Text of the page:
Texas storms leave students without internet, power

Students living in Texas struggled to keep up with online classes during the power outages.

by Mike Hanrahan | 3/1/21 2:10am

fire-fighters-tx

Texas storms brought power outages and heat issues to millions of Texans, including some Dartmouth students.

Source: Courtesy of Ainsley Carter ’24

Freak storms in mid-February left millions in Texas without power, and Dartmouth students and their families living in Texas were no exception. Over the last few weeks, students learning remotely from Texas have faced internet outages, frigid temperatures and boil-water advisories. Meanwhile, Texans on campus have felt the storm’s impacts through their families back home.

Ainsley Carter ’24 lost power in her Frisco, Texas home on Feb. 14 while watching television with her younger brother. At first, she said she did not think much of it, but throughout the week that followed, Carter and her family experienced rolling outages that lasted anywhere from 45 minutes to over three hours. The outages often left them without heat in the sub-zero temperatures.

“We almost completely lost heat for two days,” she said. A gas leak outside of Carter’s family’s house worsened the problem. While clearing ice off of equipment outside, she said that her family smelled gas and had to call the fire department twice.

Carter also said that the freezing temperatures and rolling outages left her family without refrigeration or a way to cook. She said they put their frozen food in a bucket in the snow outside to keep it cold, and they “refrigerated” other fresh food in the cold garage.

“We were only eating peanut butter sandwiches for those three days because we couldn't microwave anything.”


“We ended up losing a ton of food,” Carter said. “We were only eating peanut butter sandwiches for those three days because we couldn't microwave anything.”

Yumi Yoshiyasu ’24, who is living in Houston, said she experienced similar challenges with cooking during the outages. She said her father was forced to cook meals on a camping stove after their power went out. 

“People were stockpiling food. … It was crazy,” she said, adding that “it was worse than Hurricane Harvey.” She also noted that many people lined up for the few restaurants that remained open.

Andy Trinh ’24 said that because he lives in a rural area outside of Caldwell, Texas, his internet connection is usually unstable, but the blackouts made it worse.

“My [internet service provider] would have rolling internet outages where they would turn it off for two, three hours and then turn it on for an hour [before turning] it off for two, three hours [again],” Trinh said.

Trinh said that the outages — sometimes power, sometimes internet and sometimes both —  presented “logistical hurdles” to his academics.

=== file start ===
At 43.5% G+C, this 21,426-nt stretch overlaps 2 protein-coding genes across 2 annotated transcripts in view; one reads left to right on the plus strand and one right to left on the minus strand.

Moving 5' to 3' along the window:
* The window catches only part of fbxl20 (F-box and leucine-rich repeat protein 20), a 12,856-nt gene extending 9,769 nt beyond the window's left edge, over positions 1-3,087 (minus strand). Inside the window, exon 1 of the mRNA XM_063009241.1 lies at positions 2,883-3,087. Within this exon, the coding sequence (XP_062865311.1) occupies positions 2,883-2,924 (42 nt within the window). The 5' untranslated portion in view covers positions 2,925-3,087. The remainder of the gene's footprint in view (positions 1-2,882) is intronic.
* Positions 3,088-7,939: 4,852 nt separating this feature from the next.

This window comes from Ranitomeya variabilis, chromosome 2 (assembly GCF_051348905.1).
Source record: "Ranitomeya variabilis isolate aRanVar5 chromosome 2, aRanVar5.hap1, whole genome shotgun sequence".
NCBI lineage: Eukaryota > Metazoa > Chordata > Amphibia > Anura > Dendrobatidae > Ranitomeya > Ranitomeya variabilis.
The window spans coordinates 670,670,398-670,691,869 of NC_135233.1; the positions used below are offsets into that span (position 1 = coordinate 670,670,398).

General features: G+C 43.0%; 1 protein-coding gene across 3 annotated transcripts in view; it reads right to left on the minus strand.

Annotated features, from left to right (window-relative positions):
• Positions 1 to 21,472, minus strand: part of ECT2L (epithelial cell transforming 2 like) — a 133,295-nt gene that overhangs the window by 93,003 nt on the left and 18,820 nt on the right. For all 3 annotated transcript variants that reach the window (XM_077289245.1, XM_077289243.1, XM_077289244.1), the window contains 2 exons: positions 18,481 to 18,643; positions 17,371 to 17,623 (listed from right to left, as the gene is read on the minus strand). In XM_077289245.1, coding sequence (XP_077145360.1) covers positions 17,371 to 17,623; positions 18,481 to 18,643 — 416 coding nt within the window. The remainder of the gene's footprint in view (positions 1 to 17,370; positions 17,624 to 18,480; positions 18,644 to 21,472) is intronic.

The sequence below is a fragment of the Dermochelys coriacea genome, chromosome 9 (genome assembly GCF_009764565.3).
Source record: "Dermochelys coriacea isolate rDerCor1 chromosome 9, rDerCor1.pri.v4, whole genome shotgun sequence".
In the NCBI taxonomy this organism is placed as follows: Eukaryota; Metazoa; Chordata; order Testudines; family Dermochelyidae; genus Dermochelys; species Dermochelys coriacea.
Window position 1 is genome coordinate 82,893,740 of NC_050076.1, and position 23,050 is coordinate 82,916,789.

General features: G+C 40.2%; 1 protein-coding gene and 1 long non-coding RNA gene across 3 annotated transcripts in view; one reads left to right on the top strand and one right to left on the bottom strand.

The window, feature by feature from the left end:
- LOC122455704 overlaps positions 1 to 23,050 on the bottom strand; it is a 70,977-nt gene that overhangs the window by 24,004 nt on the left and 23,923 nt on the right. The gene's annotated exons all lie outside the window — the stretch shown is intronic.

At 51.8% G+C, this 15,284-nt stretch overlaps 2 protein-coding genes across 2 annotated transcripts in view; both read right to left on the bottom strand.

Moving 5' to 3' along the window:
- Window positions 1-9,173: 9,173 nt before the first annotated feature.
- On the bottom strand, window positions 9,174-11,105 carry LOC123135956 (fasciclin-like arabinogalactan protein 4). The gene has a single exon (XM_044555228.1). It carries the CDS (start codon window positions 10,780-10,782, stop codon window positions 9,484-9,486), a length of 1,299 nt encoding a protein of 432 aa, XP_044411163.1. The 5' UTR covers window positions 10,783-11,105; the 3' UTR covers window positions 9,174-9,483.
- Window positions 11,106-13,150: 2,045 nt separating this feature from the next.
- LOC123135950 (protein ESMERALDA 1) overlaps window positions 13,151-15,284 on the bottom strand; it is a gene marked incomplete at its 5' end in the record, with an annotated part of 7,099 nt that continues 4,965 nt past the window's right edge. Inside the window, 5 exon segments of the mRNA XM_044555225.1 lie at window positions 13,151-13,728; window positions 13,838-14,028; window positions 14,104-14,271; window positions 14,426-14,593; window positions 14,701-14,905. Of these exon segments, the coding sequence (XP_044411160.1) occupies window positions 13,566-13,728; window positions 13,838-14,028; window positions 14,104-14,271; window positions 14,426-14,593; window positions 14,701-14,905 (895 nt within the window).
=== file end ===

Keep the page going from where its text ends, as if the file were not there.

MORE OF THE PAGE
“I’ve had a couple of quizzes in the past week where if you [lost] connection during the quiz, you would just get a zero,” he said. Trinh had to consult with his professor to come up with a plan should his internet cut out.

Helen Cao ’22, who is living in Katy, Texas, said that she did not get behind on schoolwork because she was able to leave home and take her classes at a family friend’s house when her power was out. She added that it was “scary to brace [for] the ice” during the 20-minute drive.

While Carter, Trinh and Yoshiyasu all missed class due to internet outages and frigid temperatures, Jonathan Lim ’23 felt the impacts of the storm differently. He was on campus while his family in Austin weathered out the storm.

“I was just trying to balance studying for [my midterm] and also calling back home,” Lim said. “... I also just wasn't able to do much just because of how far away I am.”

Lim said that the College should have done more to notify the community of the hardships Texan students had faced over the past two weeks.

“I wish the College at least put out some message of solidarity,” he said.

Carter agreed, noting that with “so many students impacted” it is “not irrational to ask” that the College comment on the disaster.

She said that letting each professor make up their own mind about academic accommodations and extensions “isn't really looking out for students and what's best for us.”

College spokesperson Diana Lawrence wrote in an email to The Dartmouth that “[a]s always, the decision whether to make adjustments in course expectations is up to the individual faculty member” and added that “[s]tudents should work with their course instructors to determine if it is appropriate to receive extensions for completing assignments or pursue an incomplete for a course.”

She also wrote that undergraduate deans are in touch weekly with the students to offer resources.

Since the storms, Cao, Carter, Trinh, Yoshiyasu and Lim’s family have all regained power, heat and internet access, as has the vast majority of the state.

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